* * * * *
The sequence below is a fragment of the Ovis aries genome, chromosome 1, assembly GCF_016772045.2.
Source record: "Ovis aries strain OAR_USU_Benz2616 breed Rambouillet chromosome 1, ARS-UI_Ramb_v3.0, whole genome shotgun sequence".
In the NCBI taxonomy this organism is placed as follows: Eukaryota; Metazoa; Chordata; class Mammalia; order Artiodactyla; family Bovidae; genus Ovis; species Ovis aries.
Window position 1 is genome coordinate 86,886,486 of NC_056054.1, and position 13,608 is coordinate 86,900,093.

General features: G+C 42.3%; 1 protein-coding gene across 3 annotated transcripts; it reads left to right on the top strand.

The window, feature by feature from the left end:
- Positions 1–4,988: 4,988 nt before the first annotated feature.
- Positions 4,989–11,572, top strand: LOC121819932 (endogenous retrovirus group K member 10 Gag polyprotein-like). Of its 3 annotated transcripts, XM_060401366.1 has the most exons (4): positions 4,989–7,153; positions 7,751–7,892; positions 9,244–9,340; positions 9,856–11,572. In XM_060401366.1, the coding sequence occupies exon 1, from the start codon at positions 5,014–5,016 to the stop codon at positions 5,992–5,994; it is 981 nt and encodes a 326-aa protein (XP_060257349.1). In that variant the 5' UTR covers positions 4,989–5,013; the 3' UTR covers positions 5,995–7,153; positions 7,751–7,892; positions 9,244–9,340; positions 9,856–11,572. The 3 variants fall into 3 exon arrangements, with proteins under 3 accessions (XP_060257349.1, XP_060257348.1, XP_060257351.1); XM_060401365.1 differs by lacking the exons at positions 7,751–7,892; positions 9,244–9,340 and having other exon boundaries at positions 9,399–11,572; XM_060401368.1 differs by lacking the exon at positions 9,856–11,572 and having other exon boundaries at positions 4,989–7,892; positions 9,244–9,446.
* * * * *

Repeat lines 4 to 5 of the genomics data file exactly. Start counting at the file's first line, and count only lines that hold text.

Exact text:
Window position 1 is genome coordinate 86,886,486 of NC_056054.1, and position 13,608 is coordinate 86,900,093.

General features: G+C 42.3%; 1 protein-coding gene across 3 annotated transcripts; it reads left to right on the top strand.